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How to Protect Your Dog's Teeth From Decay

Wednesday, November 10, 2010

If your canine has bad breath, there's a good chance he's dealing with a dental problem. Bad breath is caused by residual bacteria that remain on his teeth and gum line. Unfortunately, most people assume their dogs are supposed to have bad breath, and thus do little to look for a growing problem. The bacteria eventually evolves into something much worse, causing pain and in some cases, decay and infection.

Dental health is critical to your canine. It is just as important as a proper diet, plenty of exercise, and routine veterinary examinations. Yet few owners give it the level of priority it deserves. Below, we'll describe some of the problems that can occur if you neglect your dog's teeth. We'll also explain how your pet's veterinarian can help, and offer a few tips for providing dental care at home.

Massive Tartar Buildup and Decay of a Dog's Teeth
Plaque, Tartar, And Gingivitis
Your dog is unlikely to ever suffer from a cavity. They are rare in canines. Instead, he is susceptible to gum disease, which begins as bacteria. While he eats meals, small fragments of food can become stuck between his teeth and gums. These fragments attract bacteria, which allows plaque to form. Even though plaque can be removed easily at home, most owners neglect to do so.

If plaque is allowed to persist, it will eventually turn into tartar. This process occurs due to elements contained in your canine's saliva; it usually takes several days. Unlike plaque, tartar cannot be easily removed without special tools (i.e. scalers) or a veterinarian's help.

Tartar causes inflammation. If you lift your pet's lips, you'll notice his gums are red and irritated. This is called gingivitis. The tartar should be removed as quickly as possible before the condition evolves into periodontal disease.

Periodontal Disease
Tartar that is left on your dog's teeth will begin to create gaps along the gum line. This allows bacteria to colonize the gaps, causing severe pain. This is called periodontal disease; damage to the teeth becomes permanent. Even worse, periodontitis can cause abscesses and infection. If bacteria gains access to your canine's bloodstream, it can affect the function of his liver, kidneys, and other organs.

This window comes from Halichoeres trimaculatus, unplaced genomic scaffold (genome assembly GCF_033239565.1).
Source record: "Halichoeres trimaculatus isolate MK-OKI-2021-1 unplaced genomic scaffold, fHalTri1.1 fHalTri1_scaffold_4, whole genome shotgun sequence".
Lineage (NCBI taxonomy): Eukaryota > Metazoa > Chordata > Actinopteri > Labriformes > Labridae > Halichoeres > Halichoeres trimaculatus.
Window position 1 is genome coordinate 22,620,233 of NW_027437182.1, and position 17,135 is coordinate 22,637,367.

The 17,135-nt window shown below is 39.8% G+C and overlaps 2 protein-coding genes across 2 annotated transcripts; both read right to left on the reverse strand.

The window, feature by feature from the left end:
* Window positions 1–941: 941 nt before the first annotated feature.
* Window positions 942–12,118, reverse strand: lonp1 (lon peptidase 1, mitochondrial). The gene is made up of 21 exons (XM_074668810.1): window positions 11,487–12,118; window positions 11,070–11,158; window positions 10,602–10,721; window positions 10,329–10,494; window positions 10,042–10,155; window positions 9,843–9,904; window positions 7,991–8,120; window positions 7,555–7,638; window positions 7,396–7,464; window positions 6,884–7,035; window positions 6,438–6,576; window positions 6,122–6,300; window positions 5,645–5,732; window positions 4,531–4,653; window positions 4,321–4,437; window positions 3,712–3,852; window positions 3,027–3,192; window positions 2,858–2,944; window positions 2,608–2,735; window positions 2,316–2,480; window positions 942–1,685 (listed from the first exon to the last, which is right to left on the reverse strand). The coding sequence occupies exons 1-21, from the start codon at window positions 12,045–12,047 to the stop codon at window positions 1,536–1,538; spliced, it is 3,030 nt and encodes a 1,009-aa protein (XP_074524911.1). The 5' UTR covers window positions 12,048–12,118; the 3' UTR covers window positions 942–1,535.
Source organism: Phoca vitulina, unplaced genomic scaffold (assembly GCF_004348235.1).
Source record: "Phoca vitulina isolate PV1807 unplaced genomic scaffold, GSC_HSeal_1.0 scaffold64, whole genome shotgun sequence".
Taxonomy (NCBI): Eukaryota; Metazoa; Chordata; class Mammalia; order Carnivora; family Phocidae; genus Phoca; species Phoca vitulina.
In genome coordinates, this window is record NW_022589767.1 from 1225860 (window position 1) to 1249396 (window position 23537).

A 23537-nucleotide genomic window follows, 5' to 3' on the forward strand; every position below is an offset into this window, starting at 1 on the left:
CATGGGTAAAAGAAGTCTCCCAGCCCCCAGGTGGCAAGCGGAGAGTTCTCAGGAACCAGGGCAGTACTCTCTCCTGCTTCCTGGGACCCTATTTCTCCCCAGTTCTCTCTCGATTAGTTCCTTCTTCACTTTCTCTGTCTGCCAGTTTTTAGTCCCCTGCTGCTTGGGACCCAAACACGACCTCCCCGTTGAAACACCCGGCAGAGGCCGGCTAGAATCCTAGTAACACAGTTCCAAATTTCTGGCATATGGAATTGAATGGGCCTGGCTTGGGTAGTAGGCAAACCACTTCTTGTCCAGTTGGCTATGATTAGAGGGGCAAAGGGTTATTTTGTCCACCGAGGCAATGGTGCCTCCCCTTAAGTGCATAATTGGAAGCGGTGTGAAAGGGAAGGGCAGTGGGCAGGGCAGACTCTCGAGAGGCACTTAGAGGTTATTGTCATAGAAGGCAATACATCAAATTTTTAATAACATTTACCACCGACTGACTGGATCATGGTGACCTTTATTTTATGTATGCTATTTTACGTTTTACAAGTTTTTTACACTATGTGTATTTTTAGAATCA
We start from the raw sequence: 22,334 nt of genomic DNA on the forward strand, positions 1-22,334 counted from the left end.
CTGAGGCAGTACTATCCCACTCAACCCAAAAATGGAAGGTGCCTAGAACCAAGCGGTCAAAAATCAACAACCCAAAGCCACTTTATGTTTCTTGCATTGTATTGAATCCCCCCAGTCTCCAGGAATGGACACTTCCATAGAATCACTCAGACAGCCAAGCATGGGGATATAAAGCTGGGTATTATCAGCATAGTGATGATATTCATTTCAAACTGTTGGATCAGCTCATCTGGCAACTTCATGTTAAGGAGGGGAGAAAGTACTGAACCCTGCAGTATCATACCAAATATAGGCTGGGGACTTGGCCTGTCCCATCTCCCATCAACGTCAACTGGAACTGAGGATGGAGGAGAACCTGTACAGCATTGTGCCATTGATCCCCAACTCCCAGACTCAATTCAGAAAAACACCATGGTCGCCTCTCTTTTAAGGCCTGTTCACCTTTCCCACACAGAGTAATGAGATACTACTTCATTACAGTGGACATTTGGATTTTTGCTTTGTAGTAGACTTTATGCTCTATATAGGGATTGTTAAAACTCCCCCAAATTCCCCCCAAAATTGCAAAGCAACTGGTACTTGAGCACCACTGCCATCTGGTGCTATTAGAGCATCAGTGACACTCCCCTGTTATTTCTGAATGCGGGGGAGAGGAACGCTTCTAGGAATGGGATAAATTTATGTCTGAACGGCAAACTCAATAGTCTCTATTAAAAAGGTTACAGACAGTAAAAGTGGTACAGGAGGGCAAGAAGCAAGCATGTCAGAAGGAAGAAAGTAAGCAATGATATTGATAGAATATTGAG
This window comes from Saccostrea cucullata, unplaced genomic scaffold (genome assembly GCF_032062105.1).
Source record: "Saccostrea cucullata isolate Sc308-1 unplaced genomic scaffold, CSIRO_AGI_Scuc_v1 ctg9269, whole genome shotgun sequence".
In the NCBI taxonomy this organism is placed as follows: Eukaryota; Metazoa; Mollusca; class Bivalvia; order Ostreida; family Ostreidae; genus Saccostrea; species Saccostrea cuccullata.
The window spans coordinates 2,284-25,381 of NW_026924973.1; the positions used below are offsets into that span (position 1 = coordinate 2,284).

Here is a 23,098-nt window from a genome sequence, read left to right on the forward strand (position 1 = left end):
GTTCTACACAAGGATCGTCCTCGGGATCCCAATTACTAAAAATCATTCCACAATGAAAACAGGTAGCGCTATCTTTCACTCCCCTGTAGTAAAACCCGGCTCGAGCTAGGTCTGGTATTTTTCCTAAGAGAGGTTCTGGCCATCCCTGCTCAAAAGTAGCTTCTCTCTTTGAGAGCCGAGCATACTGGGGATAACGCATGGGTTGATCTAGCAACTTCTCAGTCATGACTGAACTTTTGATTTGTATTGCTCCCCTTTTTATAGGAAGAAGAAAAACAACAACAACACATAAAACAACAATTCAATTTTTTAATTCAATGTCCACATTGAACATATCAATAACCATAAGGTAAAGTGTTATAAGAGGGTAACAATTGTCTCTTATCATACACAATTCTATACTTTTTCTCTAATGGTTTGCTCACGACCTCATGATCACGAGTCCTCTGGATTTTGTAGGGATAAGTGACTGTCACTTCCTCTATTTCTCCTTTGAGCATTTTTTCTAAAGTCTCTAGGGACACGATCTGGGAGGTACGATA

Oral Cleanings From A Veterinarian
Your canine's veterinarian will perform a thorough examination that reveals any signs of tartar, gingivitis, or periodontal disease. He will examine your pet's mouth and face, looking for indications of swelling; he'll also inspect your dog's teeth, gums, and tongue to note any signs of infection; and he'll observe your canine's bite to make sure it is normal.

Once a thorough exam has been completed, the veterinarian will perform a professional cleaning. He'll remove any plaque or tartar present on your canine's teeth. Then, he'll inspect and polish each tooth to eliminate blemishes.

Tips For Preventing Dental Problems At Home
The most important thing you can do to help preserve your canine's dental health is to brush his teeth once per day. Doing so removes food fragments that might otherwise become stuck, and attract bacteria. It thus prevents plaque from gaining a foothold, and stops tartar from forming in the first place. Use a toothpaste that is designed specifically for dogs.

Also, provide your dog with dry treats and foods that minimize the likelihood of plaque. Canned foods are more likely to lead to plaque than dry foods.

You can also purchase toys that promote good dental health. These toys can be chewed, or gnawed, by your dog, which helps to dislodge food particles that have become stuck between his teeth and gum line. Take care to not give him toys that will cause his teeth to wear down, however.

Your dog depends largely on you to help him avoid gum disease and related dental problems. Brush his teeth regularly, and have his veterinarian examine and clean them once a year.

About the Author
Written by Lawrence J. Reaves
Find the best dog treats from and check out the famous Dog Chews

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